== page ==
Yanking me from the jaws of entropy just before they snapped permanently shut on my understanding of the continuing empirical investigation of "consensus messaging," a friend directed my attention to a couple of cool recent studies I’d missed.
For the 2 members of this blog's list of 14 billion regular subscribers who don't know," consensus messaging” refers to a social-marketing device that involves telling people over & over & over that “97% of scientists” accept human-caused global warming. The proponents of this "strategy" believe that it's the public's unawareness of the existence of such consensus that accounts for persistent political polarization on this issue.
The first new study that critically examines this position is Cook, J. & Lewandowsky, S., Rational Irrationality: Modeling Climate Change Belief Polarization Using Bayesian Networks, Topics in Cognitive Science 8, 160-179 (2016).
Lewandowsky was one of the authors of an important early study (Lewandowsky, S., Gignac, G.E. & Vaughan, S, The pivotal role of perceived scientific consensus in acceptance of science, Nature Climate Change 3, 399-404 (2012)), that found that advising people that a “97% consensus” message increased their level of acceptance of human-caused climate change.
It was a very decent study, but relied on a convenience sample of Australians, the most skeptical members of which were already convinced that human activity was responsible for global warming.
Cook & Lewandowsky use representative samples of Australians and Americans. Because climate change is a culturally polarizing issue, their focus, appropriately, was on how consensus messaging affects individuals of opposing cultural predispositions toward global warming.
They report (p. 172) that “while consensus information partially neutralized worldview [effects] in Australia, in replication of Lewandowsky, Gignac, et al. (2013), it had a polarizing effect in the United States.”
“Consensus information,” they show, “activated further distrust of scientists among Americans with high free-market support” (p. 172).
There was a similar “worldview backfire effect” (p. 161) on the belief that global warming is happening and caused by humans among Americans with strong conservative (free-market) values,” although not among Australians (pp. 173-75).
D&S did two really cool things.
First, they did an experiment to assess how a large (N = 1300) sample of subjects responded to a “consensus” message.”
They found that exposure to such a message increased subjects’ estimate of the percentage of scientists who accept human-caused global warming.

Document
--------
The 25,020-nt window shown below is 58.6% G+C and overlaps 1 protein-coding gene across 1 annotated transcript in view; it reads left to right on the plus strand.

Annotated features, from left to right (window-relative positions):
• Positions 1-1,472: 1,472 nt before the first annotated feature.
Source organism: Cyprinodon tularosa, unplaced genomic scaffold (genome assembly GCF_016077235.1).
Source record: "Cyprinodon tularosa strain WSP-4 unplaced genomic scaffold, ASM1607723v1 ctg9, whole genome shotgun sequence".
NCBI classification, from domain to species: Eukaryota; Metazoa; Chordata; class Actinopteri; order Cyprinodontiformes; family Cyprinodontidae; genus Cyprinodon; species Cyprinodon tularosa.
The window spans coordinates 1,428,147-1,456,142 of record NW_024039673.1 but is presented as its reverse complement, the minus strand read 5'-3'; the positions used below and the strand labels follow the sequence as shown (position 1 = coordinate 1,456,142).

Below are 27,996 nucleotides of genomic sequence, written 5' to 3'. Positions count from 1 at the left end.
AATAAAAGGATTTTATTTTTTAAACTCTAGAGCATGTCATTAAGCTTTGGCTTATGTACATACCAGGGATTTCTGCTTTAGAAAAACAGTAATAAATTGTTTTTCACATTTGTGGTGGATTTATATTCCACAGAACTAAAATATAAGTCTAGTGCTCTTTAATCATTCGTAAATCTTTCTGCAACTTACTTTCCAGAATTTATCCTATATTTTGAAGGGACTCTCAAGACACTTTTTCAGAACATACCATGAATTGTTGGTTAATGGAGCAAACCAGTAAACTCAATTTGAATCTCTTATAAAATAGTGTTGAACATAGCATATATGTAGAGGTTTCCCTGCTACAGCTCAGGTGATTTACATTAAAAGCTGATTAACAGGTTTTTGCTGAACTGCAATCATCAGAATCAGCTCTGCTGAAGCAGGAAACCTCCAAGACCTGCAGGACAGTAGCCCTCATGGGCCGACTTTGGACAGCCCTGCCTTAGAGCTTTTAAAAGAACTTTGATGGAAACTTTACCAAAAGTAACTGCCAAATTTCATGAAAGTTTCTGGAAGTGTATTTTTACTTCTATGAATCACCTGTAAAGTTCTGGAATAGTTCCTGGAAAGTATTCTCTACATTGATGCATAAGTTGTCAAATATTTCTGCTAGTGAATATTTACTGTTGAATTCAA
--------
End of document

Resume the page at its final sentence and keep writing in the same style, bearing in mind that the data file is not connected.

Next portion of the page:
However, they also found that [the vast majority of] subjects did not view the information as credible. [see follow up below]
“Almost two-thirds (65%) of the treated group did not think the information from the scientist survey was accurately representing the views of all scientists who were knowledgeable about climate change,” they report.
This finding matches one from a CCP/Annenberg Public Policy Center experiment, results of which I featured a while back, that shows that the willingness of individuals to believe "97% consensus" messages is highly correlated with their existing beliefs about climate change.
In addition, D&S find that relative to a control group, the message-exposed subjects did not increase their level of support for climate mitigation policies.
Innovatively, D&S measured this effect not only attitudinally, but behaviorally: subjects in the study were able to indicate whether they were willing to donate whatever money they were eligible to win in a lottery to an environmental group dedicated to “prevent[ing] the onset of climate change through promoting energy efficiency.”
Subjects exposed to the study’s consensus message were not significantly more likely—in a statistical or practical sense—to revise their support for mitigation policies, as measured by either the attitudinal or behavioral measures feature in the D&S design.
“This is consistent with a model where people look to climate scientists for objective scientific information but not public policy recommendations, which also require economic (i.e. cost-benefit) and ethical considerations,” D&S report (p. 7).
Second, D&S did a follow-up survey, in this part of the study, they re-surveyed subjects who received a consensus message to the consensus message six-months after the initial message exposure.
Still no impact on the willingness of message exposed subjects to support mitigation policies (indeed, all the results were negative, Tbl. 7,albeit “ns”).